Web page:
I appreciate the opportunity to speak in front of the club and recommend if you are in the Hendersonville, TN area on the second Tuesday of the month to stop by Steamboat Bills and meet the folks in the Hendersonville Fly Fishing Club.

The rivers around Middle TN have been pretty much blown out with large amounts of generation. The Army Corps and TVA appear to be taking advantage of the high water to generate electricity. We welcome the electricity they generate for heating our homes while it is 9 degrees outside, but the fish are probably just trying not to drown. That being said, as the water recedes around the creeks in Middle TN the generation is slowly cutting back. When the water becomes a little more manageable to drift we will be back out throwing some of the streamers that we’ve been working on for the past several weeks.

I’ll keep you in the loop as we head back out onto the water…

Sunday, January 11, 2009

Fly Fishing the Obey River With Streamers

Here in Middle TN. weather has been the big story on the news, with our friends and certainly within the fly fishing community over the past week. The Army Corps has been releasing water into the Caney Fork at levels we saw in early spring of 2008. It seems that TVA was trying not to release large amounts of water at the Elk River until later in the week, but it appears they too have given into the rains and begun releases of just under 3900 CFS.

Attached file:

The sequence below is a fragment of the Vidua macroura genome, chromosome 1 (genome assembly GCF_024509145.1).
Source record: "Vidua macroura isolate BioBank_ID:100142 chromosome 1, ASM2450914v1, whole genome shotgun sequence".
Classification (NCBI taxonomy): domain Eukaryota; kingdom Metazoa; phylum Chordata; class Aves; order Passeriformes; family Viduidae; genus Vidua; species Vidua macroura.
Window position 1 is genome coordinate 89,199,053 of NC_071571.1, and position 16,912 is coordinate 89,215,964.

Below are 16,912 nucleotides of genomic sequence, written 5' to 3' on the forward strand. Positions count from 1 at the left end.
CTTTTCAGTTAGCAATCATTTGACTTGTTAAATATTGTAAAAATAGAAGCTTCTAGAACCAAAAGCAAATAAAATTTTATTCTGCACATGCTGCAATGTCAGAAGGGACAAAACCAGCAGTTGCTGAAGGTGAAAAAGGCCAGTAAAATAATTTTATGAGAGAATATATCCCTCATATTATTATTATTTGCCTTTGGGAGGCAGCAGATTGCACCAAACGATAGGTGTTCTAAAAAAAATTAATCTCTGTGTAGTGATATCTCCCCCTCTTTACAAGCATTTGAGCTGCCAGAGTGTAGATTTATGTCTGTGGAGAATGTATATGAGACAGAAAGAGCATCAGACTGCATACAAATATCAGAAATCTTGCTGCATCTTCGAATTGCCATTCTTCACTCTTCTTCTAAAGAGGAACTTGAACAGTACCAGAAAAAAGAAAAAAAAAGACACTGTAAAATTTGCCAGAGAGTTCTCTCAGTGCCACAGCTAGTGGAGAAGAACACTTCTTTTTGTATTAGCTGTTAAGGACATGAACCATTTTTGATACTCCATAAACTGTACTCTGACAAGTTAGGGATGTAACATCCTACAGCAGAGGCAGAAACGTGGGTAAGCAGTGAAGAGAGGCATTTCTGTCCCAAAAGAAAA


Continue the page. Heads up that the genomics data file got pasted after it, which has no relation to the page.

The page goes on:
The Weather Guess

On Saturday there would be neither fly fishing the Caney Fork River nor would there be fishing the bend pool at the Elk River. This time of year there are not as many folks booking trips as spring, summer and fall. So, I had the choice of fishing steamers for larger trout at the Obey, or working on an upcoming presentation at the Hendersonville Fly Fishing Club meeting this Tuesday night? It quickly became obvious that some “field work” would be the only way to discuss the latest tactics for the upcoming presentation with the Hendersonville group. That’s my story and I’m stickin to it. I hooked up the drifter and off Dan and I went to the Obey.